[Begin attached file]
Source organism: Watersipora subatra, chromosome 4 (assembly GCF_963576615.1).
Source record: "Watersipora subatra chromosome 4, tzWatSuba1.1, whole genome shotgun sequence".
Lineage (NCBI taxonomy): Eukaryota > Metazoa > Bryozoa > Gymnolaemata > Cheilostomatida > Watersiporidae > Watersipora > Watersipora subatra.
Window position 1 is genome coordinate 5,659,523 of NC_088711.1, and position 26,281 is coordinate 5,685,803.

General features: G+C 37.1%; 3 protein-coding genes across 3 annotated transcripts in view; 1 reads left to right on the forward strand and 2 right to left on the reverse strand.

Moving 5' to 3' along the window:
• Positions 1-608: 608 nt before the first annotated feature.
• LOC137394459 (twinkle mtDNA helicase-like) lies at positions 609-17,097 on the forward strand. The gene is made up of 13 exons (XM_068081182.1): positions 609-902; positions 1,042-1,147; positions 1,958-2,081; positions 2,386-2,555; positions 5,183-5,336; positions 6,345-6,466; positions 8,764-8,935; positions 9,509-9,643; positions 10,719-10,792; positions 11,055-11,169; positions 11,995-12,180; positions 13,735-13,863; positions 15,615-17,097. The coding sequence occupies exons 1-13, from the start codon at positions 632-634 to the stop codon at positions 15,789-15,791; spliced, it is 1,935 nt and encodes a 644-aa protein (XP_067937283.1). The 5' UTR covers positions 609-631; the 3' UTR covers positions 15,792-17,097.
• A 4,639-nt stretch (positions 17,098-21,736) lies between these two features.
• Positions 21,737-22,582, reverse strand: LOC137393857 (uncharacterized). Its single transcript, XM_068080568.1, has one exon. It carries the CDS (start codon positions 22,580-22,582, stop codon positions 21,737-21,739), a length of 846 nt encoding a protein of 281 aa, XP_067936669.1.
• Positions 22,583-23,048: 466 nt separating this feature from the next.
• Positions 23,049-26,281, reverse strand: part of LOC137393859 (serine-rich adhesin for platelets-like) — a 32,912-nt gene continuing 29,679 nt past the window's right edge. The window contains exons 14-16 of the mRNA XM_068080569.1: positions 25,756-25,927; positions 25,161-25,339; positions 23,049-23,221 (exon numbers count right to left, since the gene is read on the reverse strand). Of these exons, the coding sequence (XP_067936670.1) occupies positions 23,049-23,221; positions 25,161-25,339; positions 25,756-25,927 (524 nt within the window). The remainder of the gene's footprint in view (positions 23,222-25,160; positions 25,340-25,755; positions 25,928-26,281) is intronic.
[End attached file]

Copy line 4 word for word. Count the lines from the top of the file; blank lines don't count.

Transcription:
Window position 1 is genome coordinate 5,659,523 of NC_088711.1, and position 26,281 is coordinate 5,685,803.